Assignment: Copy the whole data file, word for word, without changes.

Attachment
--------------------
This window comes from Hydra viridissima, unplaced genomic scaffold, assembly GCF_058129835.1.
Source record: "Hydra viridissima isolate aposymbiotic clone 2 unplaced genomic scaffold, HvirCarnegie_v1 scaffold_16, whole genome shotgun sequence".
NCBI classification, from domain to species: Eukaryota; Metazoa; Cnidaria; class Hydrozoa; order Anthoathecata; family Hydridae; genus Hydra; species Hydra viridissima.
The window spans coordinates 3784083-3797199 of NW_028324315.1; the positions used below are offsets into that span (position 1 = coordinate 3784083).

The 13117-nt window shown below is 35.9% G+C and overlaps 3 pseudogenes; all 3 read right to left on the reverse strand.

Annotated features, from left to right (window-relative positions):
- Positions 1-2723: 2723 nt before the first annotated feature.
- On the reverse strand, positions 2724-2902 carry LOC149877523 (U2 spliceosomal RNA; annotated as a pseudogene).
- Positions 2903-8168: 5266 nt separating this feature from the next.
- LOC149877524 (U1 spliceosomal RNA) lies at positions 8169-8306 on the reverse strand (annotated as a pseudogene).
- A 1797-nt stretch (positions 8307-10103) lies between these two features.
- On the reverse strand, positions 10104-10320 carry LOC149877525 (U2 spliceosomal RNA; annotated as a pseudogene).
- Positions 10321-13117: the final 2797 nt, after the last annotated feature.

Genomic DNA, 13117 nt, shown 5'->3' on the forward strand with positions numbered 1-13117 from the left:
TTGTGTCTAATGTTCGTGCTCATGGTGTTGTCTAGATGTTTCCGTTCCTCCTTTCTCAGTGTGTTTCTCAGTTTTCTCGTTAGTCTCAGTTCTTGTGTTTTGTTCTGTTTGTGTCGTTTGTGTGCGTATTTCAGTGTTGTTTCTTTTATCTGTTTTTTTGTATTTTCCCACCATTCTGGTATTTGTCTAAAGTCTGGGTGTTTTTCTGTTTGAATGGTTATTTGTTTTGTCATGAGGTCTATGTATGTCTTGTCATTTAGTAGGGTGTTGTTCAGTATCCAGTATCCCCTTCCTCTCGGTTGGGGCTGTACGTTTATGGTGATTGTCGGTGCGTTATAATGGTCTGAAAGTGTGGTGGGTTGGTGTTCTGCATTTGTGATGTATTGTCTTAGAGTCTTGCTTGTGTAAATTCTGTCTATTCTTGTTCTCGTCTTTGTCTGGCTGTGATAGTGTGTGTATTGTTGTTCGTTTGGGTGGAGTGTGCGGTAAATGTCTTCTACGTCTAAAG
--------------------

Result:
This window comes from Hydra viridissima, unplaced genomic scaffold, assembly GCF_058129835.1.
Source record: "Hydra viridissima isolate aposymbiotic clone 2 unplaced genomic scaffold, HvirCarnegie_v1 scaffold_16, whole genome shotgun sequence".
NCBI classification, from domain to species: Eukaryota; Metazoa; Cnidaria; class Hydrozoa; order Anthoathecata; family Hydridae; genus Hydra; species Hydra viridissima.
The window spans coordinates 3784083-3797199 of NW_028324315.1; the positions used below are offsets into that span (position 1 = coordinate 3784083).

The 13117-nt window shown below is 35.9% G+C and overlaps 3 pseudogenes; all 3 read right to left on the reverse strand.

Annotated features, from left to right (window-relative positions):
- Positions 1-2723: 2723 nt before the first annotated feature.
- On the reverse strand, positions 2724-2902 carry LOC149877523 (U2 spliceosomal RNA; annotated as a pseudogene).
- Positions 2903-8168: 5266 nt separating this feature from the next.
- LOC149877524 (U1 spliceosomal RNA) lies at positions 8169-8306 on the reverse strand (annotated as a pseudogene).
- A 1797-nt stretch (positions 8307-10103) lies between these two features.
- On the reverse strand, positions 10104-10320 carry LOC149877525 (U2 spliceosomal RNA; annotated as a pseudogene).
- Positions 10321-13117: the final 2797 nt, after the last annotated feature.

Genomic DNA, 13117 nt, shown 5'->3' on the forward strand with positions numbered 1-13117 from the left:
TTGTGTCTAATGTTCGTGCTCATGGTGTTGTCTAGATGTTTCCGTTCCTCCTTTCTCAGTGTGTTTCTCAGTTTTCTCGTTAGTCTCAGTTCTTGTGTTTTGTTCTGTTTGTGTCGTTTGTGTGCGTATTTCAGTGTTGTTTCTTTTATCTGTTTTTTTGTATTTTCCCACCATTCTGGTATTTGTCTAAAGTCTGGGTGTTTTTCTGTTTGAATGGTTATTTGTTTTGTCATGAGGTCTATGTATGTCTTGTCATTTAGTAGGGTGTTGTTCAGTATCCAGTATCCCCTTCCTCTCGGTTGGGGCTGTACGTTTATGGTGATTGTCGGTGCGTTATAATGGTCTGAAAGTGTGGTGGGTTGGTGTTCTGCATTTGTGATGTATTGTCTTAGAGTCTTGCTTGTGTAAATTCTGTCTATTCTTGTTCTCGTCTTTGTCTGGCTGTGATAGTGTGTGTATTGTTGTTCGTTTGGGTGGAGTGTGCGGTAAATGTCTTCTACGTCTAAAG